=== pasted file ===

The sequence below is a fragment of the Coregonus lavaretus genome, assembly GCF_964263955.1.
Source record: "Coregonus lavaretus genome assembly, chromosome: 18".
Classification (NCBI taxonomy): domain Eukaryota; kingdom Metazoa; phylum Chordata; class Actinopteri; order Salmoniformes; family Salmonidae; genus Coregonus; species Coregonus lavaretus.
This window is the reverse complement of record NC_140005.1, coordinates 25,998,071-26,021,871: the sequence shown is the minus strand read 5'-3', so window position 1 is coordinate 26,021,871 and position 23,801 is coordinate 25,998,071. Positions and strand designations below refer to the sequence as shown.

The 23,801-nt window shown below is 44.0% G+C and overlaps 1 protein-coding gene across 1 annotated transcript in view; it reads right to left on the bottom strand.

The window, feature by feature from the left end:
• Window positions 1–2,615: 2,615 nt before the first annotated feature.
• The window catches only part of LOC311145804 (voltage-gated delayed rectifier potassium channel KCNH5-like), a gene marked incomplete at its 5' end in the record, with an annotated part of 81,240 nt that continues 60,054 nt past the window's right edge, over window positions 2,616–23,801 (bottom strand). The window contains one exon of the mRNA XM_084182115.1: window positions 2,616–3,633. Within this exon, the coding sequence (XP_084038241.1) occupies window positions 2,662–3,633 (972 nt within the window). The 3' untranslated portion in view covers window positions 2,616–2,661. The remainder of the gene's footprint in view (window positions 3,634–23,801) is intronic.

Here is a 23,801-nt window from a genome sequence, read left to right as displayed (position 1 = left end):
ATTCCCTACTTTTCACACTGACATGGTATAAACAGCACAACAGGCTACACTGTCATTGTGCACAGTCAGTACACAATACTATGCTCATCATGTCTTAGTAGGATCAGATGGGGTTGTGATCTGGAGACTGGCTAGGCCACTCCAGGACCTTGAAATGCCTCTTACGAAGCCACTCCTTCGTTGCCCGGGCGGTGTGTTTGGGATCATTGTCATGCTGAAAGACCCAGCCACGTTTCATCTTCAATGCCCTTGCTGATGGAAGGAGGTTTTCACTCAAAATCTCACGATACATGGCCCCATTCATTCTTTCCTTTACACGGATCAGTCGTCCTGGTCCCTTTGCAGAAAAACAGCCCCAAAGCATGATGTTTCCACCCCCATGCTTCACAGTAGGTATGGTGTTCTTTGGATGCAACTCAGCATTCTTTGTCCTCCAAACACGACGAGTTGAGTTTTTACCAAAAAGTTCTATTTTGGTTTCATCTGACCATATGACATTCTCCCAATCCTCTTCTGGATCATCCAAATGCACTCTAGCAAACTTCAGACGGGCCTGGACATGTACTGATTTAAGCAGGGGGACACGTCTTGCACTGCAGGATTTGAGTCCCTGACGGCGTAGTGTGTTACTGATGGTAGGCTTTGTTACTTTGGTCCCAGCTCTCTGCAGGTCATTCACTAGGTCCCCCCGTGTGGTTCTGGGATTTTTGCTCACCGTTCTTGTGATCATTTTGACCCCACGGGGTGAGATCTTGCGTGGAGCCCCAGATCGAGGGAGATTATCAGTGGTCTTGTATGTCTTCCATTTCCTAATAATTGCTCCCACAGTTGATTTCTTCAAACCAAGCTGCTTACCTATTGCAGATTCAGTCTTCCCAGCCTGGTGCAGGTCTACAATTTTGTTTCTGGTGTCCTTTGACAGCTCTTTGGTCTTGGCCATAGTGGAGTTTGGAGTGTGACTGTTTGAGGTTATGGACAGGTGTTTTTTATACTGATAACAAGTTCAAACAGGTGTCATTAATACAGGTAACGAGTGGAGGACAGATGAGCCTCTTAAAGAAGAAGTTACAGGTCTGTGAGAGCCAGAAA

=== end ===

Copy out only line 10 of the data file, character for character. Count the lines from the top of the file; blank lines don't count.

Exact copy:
ATTCCCTACTTTTCACACTGACATGGTATAAACAGCACAACAGGCTACACTGTCATTGTGCACAGTCAGTACACAATACTATGCTCATCATGTCTTAGTAGGATCAGATGGGGTTGTGATCTGGAGACTGGCTAGGCCACTCCAGGACCTTGAAATGCCTCTTACGAAGCCACTCCTTCGTTGCCCGGGCGGTGTGTTTGGGATCATTGTCATGCTGAAAGACCCAGCCACGTTTCATCTTCAATGCCCTTGCTGATGGAAGGAGGTTTTCACTCAAAATCTCACGATACATGGCCCCATTCATTCTTTCCTTTACACGGATCAGTCGTCCTGGTCCCTTTGCAGAAAAACAGCCCCAAAGCATGATGTTTCCACCCCCATGCTTCACAGTAGGTATGGTGTTCTTTGGATGCAACTCAGCATTCTTTGTCCTCCAAACACGACGAGTTGAGTTTTTACCAAAAAGTTCTATTTTGGTTTCATCTGACCATATGACATTCTCCCAATCCTCTTCTGGATCATCCAAATGCACTCTAGCAAACTTCAGACGGGCCTGGACATGTACTGATTTAAGCAGGGGGACACGTCTTGCACTGCAGGATTTGAGTCCCTGACGGCGTAGTGTGTTACTGATGGTAGGCTTTGTTACTTTGGTCCCAGCTCTCTGCAGGTCATTCACTAGGTCCCCCCGTGTGGTTCTGGGATTTTTGCTCACCGTTCTTGTGATCATTTTGACCCCACGGGGTGAGATCTTGCGTGGAGCCCCAGATCGAGGGAGATTATCAGTGGTCTTGTATGTCTTCCATTTCCTAATAATTGCTCCCACAGTTGATTTCTTCAAACCAAGCTGCTTACCTATTGCAGATTCAGTCTTCCCAGCCTGGTGCAGGTCTACAATTTTGTTTCTGGTGTCCTTTGACAGCTCTTTGGTCTTGGCCATAGTGGAGTTTGGAGTGTGACTGTTTGAGGTTATGGACAGGTGTTTTTTATACTGATAACAAGTTCAAACAGGTGTCATTAATACAGGTAACGAGTGGAGGACAGATGAGCCTCTTAAAGAAGAAGTTACAGGTCTGTGAGAGCCAGAAA